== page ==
- Chopped and blanched, before added to soups, stews and casseroles
- Paired with legumes and spices
- Sautéed with garlic and herbs
#2. Turnip Greens
Turnip greens are actually quite similar to collard greens, with the main differences being that turnip greens are slightly sweeter, smaller and more tender than collards.
Just like collard greens, turnip greens are packed with nutrients, including 250mg of calcium in one cup of greens, and also contain lutein, a key antioxidant.
Again, just like with collard greens, turnip greens are a cool-weather crop, and actually turn bitter when exposed to too much heat.
One of the main advantages to growing turnip greens is that you also get the turnip root, extremely nutritious, and tasty.
However, if you want your turnip plants to focus their energy on the greens, rather than the roots, here are some of the best varieties to grow:
- Seven Top – this variety produces a large crop of dark green leaves after about 40 days from sprouting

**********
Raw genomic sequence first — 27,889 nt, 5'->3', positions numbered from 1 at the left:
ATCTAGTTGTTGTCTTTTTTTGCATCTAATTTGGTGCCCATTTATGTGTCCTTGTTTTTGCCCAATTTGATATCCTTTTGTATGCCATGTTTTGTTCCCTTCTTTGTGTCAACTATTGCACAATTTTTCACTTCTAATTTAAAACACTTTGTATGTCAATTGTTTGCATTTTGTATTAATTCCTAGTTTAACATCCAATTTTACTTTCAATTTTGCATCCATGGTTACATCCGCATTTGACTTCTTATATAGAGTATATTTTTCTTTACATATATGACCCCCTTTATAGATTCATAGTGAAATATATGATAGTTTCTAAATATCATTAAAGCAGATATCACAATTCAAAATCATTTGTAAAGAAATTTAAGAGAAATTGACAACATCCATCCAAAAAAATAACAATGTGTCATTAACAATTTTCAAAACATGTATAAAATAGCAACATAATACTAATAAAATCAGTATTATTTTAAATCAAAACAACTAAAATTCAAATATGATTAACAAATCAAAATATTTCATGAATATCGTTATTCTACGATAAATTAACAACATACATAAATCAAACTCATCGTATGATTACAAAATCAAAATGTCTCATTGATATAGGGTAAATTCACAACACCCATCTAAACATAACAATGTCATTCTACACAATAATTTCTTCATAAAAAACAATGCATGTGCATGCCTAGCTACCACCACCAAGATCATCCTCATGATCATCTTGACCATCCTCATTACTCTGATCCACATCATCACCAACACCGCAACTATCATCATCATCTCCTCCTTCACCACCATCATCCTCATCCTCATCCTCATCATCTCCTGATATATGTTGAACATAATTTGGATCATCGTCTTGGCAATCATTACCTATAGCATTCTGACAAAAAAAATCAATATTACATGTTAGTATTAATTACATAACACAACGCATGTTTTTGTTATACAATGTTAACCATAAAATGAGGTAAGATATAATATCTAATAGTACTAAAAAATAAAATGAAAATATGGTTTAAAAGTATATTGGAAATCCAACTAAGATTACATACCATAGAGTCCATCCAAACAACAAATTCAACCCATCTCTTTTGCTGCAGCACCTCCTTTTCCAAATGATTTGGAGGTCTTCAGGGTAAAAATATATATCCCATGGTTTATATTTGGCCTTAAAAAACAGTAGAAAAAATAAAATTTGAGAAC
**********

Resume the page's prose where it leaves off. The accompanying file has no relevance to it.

- Alltop – small roots with large, fast-growing leaves
- Topper – slow to bolt and flower, meaning that leaves are produced for a noticeably long time
- Shogoin – while the white roots are quite large with this variety, the leaves are extremely tender and are mild enough to eat raw on their own
In terms of recipes, collard greens and turnip greens are quite interchangeable, but, whichever one you happen to be cooking, it is important to remember never to overcook the greens, because not only will this degrade their taste and texture, but it will also cause the loss of many of their most important nutrients.
Just a few years ago, kale was thought of to be quite an obscure vegetable, and was really only used as a garnish. However, this humble brassica quickly soared in popularity, and is now not only touted as a more nutritional alternative to cabbage, but is also frequently referred to as a superfood.
In addition to each cup of kale containing 94mg of calcium, you will also find several other nutrients within this green, from fiber and potassium to iron and copper.